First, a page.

Desperate to find stability for Zoe, Alice reaches out to two women who are practically strangers, but who are her only hope: Kate, a nurse, and Sonja, a social worker. As the four of them come together, a chain of events is set into motion and all four of them must confront their sharpest fears and secrets—secrets about abandonment, abuse, estrangement, and the deepest longing for family. Imbued with heart and humor in even the darkest moments, The Mother’s Promise is an unforgettable novel about the unbreakable bonds between mothers and daughters, and the new ways in which families are forged.

Review:

The Mother’s Promise by Sally Hepworth is a bittersweet novel about a single mother who discovers she has cancer.  Alice Stanhope is a devoted mom whose worry over her teenage daughter Zoe initially eclipses her concern about her health but she is soon forced to face the implications of her diagnosis.

At the age of forty, Alice has had a few health scares, so she is at first unconcerned about her doctor’s recommendation for surgery.  Reality quickly sets in and despite her claim she does not need any help, nurse Kate Littleton and hospital social worker Sonja step in to lend assistance.  Zoe’s severe social anxiety is difficult to manage when things are normal, so Alice is less than forthcoming with her daughter (and herself) about her diagnosis.  Although things are tense with her husband, David, Kate is more than happy to help out with Zoe but Alice is having a difficult time accepting Kate’s support for her daughter. Sonja is also trying her best to be there for both Alice and Zoe but she is struggling to cope with her psychologist husband’s increasingly rough treatment of her.  Alice’s alcoholic brother Paul is surprisingly helpful but maintaining his sobriety is an impossible endeavor.  In the aftermath of her surgery, Alice remains positive about her prognosis but is she deluding herself?  And if she is, what will happen to Zoe?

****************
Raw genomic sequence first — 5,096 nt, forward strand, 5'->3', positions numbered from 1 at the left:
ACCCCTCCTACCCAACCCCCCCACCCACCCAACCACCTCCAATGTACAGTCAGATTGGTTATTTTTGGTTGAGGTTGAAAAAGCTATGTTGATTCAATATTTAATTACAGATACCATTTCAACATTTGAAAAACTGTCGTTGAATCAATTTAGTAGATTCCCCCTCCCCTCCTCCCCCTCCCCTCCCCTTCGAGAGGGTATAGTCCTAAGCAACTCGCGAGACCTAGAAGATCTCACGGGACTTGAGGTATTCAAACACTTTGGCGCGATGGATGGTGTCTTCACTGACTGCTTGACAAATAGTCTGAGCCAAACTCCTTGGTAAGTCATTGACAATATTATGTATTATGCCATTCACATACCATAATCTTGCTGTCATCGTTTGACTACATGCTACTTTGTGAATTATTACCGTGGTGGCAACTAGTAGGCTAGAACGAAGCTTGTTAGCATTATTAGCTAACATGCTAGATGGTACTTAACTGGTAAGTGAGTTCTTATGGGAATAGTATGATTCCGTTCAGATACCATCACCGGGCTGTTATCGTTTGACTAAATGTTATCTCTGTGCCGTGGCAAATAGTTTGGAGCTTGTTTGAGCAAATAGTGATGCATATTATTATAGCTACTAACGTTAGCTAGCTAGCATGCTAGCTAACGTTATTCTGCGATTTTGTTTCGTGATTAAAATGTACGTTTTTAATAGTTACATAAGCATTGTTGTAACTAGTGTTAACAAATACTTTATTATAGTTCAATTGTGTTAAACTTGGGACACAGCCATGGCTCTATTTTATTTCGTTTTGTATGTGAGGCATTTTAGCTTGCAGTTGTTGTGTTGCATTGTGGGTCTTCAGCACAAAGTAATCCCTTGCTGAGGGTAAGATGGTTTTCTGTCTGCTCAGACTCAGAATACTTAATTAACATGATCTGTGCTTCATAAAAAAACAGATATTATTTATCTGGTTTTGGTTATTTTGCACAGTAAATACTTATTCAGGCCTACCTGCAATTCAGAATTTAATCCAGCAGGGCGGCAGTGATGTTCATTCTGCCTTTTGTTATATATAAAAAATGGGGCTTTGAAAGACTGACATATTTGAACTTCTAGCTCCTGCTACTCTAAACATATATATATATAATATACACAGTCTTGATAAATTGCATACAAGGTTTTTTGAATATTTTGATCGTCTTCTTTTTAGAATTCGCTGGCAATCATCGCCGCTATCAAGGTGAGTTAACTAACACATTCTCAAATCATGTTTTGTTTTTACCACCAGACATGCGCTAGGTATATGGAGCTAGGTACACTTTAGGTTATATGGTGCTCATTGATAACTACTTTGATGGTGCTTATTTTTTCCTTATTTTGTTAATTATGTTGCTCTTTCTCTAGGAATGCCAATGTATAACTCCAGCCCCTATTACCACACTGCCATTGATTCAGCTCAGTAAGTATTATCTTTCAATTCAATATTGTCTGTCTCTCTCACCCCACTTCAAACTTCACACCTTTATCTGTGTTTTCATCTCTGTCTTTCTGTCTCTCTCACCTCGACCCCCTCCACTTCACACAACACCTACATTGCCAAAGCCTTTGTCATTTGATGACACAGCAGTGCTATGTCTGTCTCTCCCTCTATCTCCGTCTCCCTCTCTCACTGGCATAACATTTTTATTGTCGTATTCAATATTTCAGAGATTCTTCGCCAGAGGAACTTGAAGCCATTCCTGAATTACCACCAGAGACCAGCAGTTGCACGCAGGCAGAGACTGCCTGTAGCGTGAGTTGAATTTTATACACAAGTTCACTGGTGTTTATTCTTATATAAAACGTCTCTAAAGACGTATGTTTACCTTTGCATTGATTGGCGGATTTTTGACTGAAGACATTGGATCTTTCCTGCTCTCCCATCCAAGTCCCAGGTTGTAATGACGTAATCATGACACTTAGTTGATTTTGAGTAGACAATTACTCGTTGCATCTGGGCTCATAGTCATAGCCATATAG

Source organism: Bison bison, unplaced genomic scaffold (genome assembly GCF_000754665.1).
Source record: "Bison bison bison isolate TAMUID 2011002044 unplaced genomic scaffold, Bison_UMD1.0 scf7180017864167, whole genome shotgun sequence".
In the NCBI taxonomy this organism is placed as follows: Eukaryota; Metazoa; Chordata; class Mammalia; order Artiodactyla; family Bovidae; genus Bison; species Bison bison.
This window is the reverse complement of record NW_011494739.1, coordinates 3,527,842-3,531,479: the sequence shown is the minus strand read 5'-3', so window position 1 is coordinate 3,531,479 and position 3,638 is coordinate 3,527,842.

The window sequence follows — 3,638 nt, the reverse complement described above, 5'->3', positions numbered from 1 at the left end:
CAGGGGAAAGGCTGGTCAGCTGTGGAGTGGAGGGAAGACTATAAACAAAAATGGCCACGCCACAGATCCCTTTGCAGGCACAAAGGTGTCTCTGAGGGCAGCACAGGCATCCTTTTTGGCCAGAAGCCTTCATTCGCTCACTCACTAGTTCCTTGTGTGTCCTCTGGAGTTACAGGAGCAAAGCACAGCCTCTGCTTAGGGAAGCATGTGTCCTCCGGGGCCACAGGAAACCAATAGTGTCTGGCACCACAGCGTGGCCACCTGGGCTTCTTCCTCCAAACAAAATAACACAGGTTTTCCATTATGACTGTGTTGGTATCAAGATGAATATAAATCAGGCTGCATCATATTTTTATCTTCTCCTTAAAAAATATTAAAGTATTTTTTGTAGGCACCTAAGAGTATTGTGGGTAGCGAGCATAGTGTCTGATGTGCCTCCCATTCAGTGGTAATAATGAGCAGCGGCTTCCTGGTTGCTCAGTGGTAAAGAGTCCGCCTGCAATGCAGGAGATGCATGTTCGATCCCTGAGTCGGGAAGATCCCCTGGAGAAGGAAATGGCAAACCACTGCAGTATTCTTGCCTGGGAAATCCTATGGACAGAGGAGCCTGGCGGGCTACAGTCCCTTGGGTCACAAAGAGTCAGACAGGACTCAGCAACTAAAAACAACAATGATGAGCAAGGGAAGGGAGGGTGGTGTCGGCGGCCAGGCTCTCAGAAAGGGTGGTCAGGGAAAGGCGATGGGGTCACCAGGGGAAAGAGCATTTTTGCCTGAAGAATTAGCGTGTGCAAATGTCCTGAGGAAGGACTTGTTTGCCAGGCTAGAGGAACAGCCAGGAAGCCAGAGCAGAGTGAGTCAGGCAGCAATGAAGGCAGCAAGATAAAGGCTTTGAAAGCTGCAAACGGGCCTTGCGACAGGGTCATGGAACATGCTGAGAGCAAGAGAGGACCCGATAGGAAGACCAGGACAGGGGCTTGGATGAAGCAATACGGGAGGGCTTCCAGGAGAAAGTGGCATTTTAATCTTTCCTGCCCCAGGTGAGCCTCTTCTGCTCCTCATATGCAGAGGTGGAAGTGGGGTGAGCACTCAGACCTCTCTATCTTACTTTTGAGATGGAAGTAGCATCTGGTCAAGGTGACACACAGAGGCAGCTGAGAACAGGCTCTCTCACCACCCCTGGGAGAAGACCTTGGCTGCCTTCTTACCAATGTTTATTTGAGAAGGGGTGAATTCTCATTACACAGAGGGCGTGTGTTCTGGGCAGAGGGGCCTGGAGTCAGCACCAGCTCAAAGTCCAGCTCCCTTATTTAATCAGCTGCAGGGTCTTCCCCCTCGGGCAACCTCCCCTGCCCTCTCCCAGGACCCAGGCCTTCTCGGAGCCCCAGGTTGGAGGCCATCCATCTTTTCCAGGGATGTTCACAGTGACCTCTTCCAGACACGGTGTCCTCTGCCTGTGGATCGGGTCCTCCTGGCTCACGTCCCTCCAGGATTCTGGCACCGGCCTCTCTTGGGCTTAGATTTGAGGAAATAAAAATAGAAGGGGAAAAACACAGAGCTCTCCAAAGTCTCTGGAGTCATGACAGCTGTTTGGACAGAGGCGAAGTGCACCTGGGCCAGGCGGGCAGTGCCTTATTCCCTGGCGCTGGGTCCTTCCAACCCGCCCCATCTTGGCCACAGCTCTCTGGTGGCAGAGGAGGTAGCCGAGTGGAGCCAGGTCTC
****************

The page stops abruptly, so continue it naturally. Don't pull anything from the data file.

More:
Alice and Zoe have lived a very insular life from the time Zoe was about two years old.  Alice founded a business that enabled her to keep her daughter out of daycare and until kindergarten, Zoe was a happy, well-adjusted little girl.  Zoe’s debilitating social anxiety and panic attacks began when she entered school and despite treatment, she has found little success in finding ways to cope with her disorder. Since Zoe only has one close friend, Alice and Zoe spend the most of their time together and Alice is fiercely protective of her daughter.

Kate is happily married with two teenage stepchildren whom she adores.  She loves her job and her affection for the patients in her care is genuine. When Zoe needs a place to stay while Alice is undergoing surgery and chemo, Kate is quick to welcome her into their home.   Although she has a full and happy life, Kate and David are at an impasse in their marriage and with each of them on opposite sides of an issue, the bond between them is becoming quite fragile.